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Is The Corporate Demand For Solar Energy Stronger Than Trump’s Tariffs?

Is The Corporate Demand For Solar Energy Stronger Than Trump’s Tariffs?
Amazon is shooting for the sun and is about to rev up one of California’s biggest solar rooftop systems that spreads 23 rooftop-acres. It’s a microcosm of the trend sweeping across corporate America. But is this wave more powerful than current federal policies and especially the just-imposed solar tariffs?

Eco-minded businesses, in fact, have led the effort to join global climate talks and to curb heat-trapping emissions. And they are the same ones entering into power purchase agreements, buying directly from utilities and installing solar panels on their roofs — efforts that have not escaped even the most cynical politicians.

While the movement started with Silicon Valley’s tech giants like Amazon and Apple, it has now gained a lot of traction among major retailers like CostCo., Wal-Mart and Target. And companies long a part of the American fabric are also active: General Motors and General Mills, to name two.

Why? Building up the brand to appeal to environmentally-aware consumers is one reason. But so too is economics and free markets: Indeed, wind costs have fallen by 67% since 2009 while utility-scale solar has dropped by 86% since that time, according to the financial advisor Lazard.

“This is one of 50 installations that we plan to execute by 2020,” Greg Michaelson, Amazon’s Renewable Energy Projects Manager, said of the project that will go live in April. “At peak sunshine, this roof will generate 3.8 megawatts direct current, which is one of the largest solar rooftop installations in California.”

Amazon now powers half of its energy needs using renewable power and it has a longer-term goal of getting to 100%. It has 10 such green projects that will generate a total of 2.6 million megawatt-hours a year. Its new buildings are also equipped with LED lighting, advanced building management systems and high-efficiency heating and cooling programs.

In all, corporations have contracted to buy 7 gigawatts of renewable energy over four years — a number that is expected to grow to 60 gigawatts by 2025. That what the utility-backed Edison Foundation Institute for Electric Innovation is reporting. It points to General Motors, Johnson & Johnson and Proctor & Gamble that are part of the Renewable Energy Buyers Alliance that collaborates with the RE100 — comprised of companies that aim to run their entire operations using renewable energy by 2050.

“We’re incredibly proud of the progress we’ve made in improving building efficiencies and reducing environmental impact,” adds John Leisen, vice president of property management at Target that set solar installation records last year, in a release. “Our commitment to installing solar panels on 500 stores and distribution centers by 2020 is evidence of that progress.”

To be clear, rooftop solar panels are a form of distributed energy that only relies on the grid when the sun isn’t shining or to send excess power to utilities. Utility-scale solar power, by contrast, feeds into the grid. Because it is generated from a central location and then transported to the urban areas where it often consumed, it can be more cost effective than distributed power.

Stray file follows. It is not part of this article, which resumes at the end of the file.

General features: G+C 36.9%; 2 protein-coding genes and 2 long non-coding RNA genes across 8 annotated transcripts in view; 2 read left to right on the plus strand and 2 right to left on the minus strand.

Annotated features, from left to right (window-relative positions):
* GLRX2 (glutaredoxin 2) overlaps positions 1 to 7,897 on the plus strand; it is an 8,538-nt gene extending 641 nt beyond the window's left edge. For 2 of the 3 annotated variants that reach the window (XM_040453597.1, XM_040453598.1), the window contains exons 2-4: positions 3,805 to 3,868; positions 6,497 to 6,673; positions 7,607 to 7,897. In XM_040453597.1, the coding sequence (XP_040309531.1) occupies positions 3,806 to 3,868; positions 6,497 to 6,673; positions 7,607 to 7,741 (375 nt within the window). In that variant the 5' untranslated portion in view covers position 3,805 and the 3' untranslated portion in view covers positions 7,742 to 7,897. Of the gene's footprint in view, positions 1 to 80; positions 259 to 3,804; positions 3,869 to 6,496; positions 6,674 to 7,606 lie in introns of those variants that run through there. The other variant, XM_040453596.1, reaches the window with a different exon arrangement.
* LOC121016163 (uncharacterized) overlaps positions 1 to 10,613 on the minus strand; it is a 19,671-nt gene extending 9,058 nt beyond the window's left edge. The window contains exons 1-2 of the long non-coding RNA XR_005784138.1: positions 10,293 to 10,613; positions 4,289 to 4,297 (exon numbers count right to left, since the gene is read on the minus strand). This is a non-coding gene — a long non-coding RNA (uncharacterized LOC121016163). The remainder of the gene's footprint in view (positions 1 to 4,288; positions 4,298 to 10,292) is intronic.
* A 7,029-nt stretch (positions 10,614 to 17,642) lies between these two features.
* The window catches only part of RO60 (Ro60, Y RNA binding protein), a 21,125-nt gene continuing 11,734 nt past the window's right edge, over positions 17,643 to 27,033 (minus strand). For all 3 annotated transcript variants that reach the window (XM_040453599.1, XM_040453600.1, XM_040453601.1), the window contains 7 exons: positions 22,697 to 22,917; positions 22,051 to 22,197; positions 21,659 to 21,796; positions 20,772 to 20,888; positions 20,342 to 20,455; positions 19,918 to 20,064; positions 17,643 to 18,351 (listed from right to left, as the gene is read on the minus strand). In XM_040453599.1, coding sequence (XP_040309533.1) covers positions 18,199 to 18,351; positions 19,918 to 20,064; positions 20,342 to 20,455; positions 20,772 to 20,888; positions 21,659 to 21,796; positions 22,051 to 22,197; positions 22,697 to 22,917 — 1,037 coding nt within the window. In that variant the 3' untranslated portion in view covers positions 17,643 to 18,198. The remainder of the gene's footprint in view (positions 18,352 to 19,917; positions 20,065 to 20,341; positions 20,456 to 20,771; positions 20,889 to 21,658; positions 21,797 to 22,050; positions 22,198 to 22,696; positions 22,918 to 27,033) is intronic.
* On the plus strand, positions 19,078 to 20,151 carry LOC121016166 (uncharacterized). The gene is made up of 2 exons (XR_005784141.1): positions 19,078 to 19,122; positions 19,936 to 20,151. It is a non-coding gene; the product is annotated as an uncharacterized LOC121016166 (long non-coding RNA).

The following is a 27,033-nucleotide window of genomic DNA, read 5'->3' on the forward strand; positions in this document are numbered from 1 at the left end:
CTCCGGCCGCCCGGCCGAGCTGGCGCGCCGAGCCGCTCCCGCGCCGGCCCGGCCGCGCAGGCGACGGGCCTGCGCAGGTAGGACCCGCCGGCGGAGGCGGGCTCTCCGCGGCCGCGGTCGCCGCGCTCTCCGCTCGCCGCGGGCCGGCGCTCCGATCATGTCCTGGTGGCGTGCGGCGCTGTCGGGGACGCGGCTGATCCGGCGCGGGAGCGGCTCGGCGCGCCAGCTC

With that, utility-scale solar has represented about two-thirds of the market over the last few years, says the Solar Energy Industries Association.

Solar customers span the market. They are high tech and retail, as well as smaller commercial and industrial enterprises. Santa Barbara-based Wiser Capital has said that 83% of the small-to-mid-size company managers that it surveyed will be investing in solar energy projects by 2020.

PriceWaterhouseCoopers adds that the green energy market has grown over the last 24 months and that it will continue to expand. 72% of the companies it surveyed said that they are pursuing renewables, noting that they want to be more sustainable and to use green energy to hedge against volatile energy prices.

Will this movement be impeded by the solar tariff imposed by President Trump in January? The 30% percent tariff on all solar panel imports will unquestionably hit the $29 billion industry.

The irony of the tariff, which falls by 5% a year and which is ultimately phased out, is that it is intended to “save” or “prop up” the domestic solar manufacturing sector. But American solar panel makers make up just 5% of the global production market. What the tariffs will do is to raise solar energy prices on those entities that buy and deploy the technologies.

The Solar Energy Industries Association estimates that the increases will cost 23,000 jobs while GTM Research says the industry will see solar projects reduced by 11% as a result. Specifically, solar deals totaling 7.6 gigawatts will be foregone over the next five years; utility-scale solar will take the biggest blow, losing 65% of that 7.6 gigawatts.

“It boggles my mind that this president — any president, really — would voluntarily choose to damage one of the fastest growing segments of our economy,” Tony Clifford, chief development officer of Standard Solar said.

The good news is that much of corporate America remains committed to becoming increasingly sustainable. No doubt, challenges persist, whether they be new tariffs or evolving policies. But one thing will remain a constant no matter who occupies the White House — the free market, which is led by consumer demand and economic opportunities. And that will eventually trump the current obstacles that are obstructing the path of the solar energy sector.

Amazon

 

SOURCE:  Forbes

BY:   , I write about the global energy business.

LINK:  https://www.forbes.com/sites/kensilverstein/2018/03/12/is-the-corporate-demand-for-solar-energy-stronger-than-trumps-tariffs/#1ecfcd6641

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